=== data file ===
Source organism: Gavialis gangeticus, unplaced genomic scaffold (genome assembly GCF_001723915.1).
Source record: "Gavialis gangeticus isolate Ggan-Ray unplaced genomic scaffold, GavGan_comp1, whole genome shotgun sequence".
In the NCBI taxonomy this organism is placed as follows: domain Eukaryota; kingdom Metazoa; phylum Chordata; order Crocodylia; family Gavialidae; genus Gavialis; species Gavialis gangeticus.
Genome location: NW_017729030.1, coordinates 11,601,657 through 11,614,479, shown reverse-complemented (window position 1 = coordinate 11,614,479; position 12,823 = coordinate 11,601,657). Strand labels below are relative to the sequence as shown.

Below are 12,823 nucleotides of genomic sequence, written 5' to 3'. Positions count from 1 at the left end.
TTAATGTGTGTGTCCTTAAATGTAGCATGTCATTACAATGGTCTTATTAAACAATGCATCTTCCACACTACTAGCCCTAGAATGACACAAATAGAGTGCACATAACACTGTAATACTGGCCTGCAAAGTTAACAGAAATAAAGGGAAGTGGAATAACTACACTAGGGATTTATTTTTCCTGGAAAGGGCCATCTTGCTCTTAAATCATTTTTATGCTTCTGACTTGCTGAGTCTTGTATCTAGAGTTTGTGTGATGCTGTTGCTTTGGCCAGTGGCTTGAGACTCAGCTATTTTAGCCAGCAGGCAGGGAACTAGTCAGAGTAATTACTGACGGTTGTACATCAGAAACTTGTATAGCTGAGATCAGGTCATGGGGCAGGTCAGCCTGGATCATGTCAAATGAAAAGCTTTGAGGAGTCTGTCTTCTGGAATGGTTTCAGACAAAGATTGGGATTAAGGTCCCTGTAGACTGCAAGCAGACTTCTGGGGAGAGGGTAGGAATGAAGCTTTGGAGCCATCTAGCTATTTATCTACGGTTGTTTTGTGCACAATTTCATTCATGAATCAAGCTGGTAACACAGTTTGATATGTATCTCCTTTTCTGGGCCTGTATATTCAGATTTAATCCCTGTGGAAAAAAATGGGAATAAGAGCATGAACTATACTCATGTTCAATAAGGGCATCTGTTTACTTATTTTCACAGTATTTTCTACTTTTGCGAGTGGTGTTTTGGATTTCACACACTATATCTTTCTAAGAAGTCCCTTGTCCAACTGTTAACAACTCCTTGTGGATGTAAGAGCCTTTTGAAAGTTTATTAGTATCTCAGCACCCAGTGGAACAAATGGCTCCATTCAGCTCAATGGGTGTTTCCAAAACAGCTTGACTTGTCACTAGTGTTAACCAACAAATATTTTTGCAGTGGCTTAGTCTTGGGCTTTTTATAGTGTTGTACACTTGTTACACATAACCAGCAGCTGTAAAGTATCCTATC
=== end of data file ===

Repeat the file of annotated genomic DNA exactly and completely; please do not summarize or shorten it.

Source organism: Gavialis gangeticus, unplaced genomic scaffold (genome assembly GCF_001723915.1).
Source record: "Gavialis gangeticus isolate Ggan-Ray unplaced genomic scaffold, GavGan_comp1, whole genome shotgun sequence".
In the NCBI taxonomy this organism is placed as follows: domain Eukaryota; kingdom Metazoa; phylum Chordata; order Crocodylia; family Gavialidae; genus Gavialis; species Gavialis gangeticus.
Genome location: NW_017729030.1, coordinates 11,601,657 through 11,614,479, shown reverse-complemented (window position 1 = coordinate 11,614,479; position 12,823 = coordinate 11,601,657). Strand labels below are relative to the sequence as shown.

Below are 12,823 nucleotides of genomic sequence, written 5' to 3'. Positions count from 1 at the left end.
TTAATGTGTGTGTCCTTAAATGTAGCATGTCATTACAATGGTCTTATTAAACAATGCATCTTCCACACTACTAGCCCTAGAATGACACAAATAGAGTGCACATAACACTGTAATACTGGCCTGCAAAGTTAACAGAAATAAAGGGAAGTGGAATAACTACACTAGGGATTTATTTTTCCTGGAAAGGGCCATCTTGCTCTTAAATCATTTTTATGCTTCTGACTTGCTGAGTCTTGTATCTAGAGTTTGTGTGATGCTGTTGCTTTGGCCAGTGGCTTGAGACTCAGCTATTTTAGCCAGCAGGCAGGGAACTAGTCAGAGTAATTACTGACGGTTGTACATCAGAAACTTGTATAGCTGAGATCAGGTCATGGGGCAGGTCAGCCTGGATCATGTCAAATGAAAAGCTTTGAGGAGTCTGTCTTCTGGAATGGTTTCAGACAAAGATTGGGATTAAGGTCCCTGTAGACTGCAAGCAGACTTCTGGGGAGAGGGTAGGAATGAAGCTTTGGAGCCATCTAGCTATTTATCTACGGTTGTTTTGTGCACAATTTCATTCATGAATCAAGCTGGTAACACAGTTTGATATGTATCTCCTTTTCTGGGCCTGTATATTCAGATTTAATCCCTGTGGAAAAAAATGGGAATAAGAGCATGAACTATACTCATGTTCAATAAGGGCATCTGTTTACTTATTTTCACAGTATTTTCTACTTTTGCGAGTGGTGTTTTGGATTTCACACACTATATCTTTCTAAGAAGTCCCTTGTCCAACTGTTAACAACTCCTTGTGGATGTAAGAGCCTTTTGAAAGTTTATTAGTATCTCAGCACCCAGTGGAACAAATGGCTCCATTCAGCTCAATGGGTGTTTCCAAAACAGCTTGACTTGTCACTAGTGTTAACCAACAAATATTTTTGCAGTGGCTTAGTCTTGGGCTTTTTATAGTGTTGTACACTTGTTACACATAACCAGCAGCTGTAAAGTATCCTATC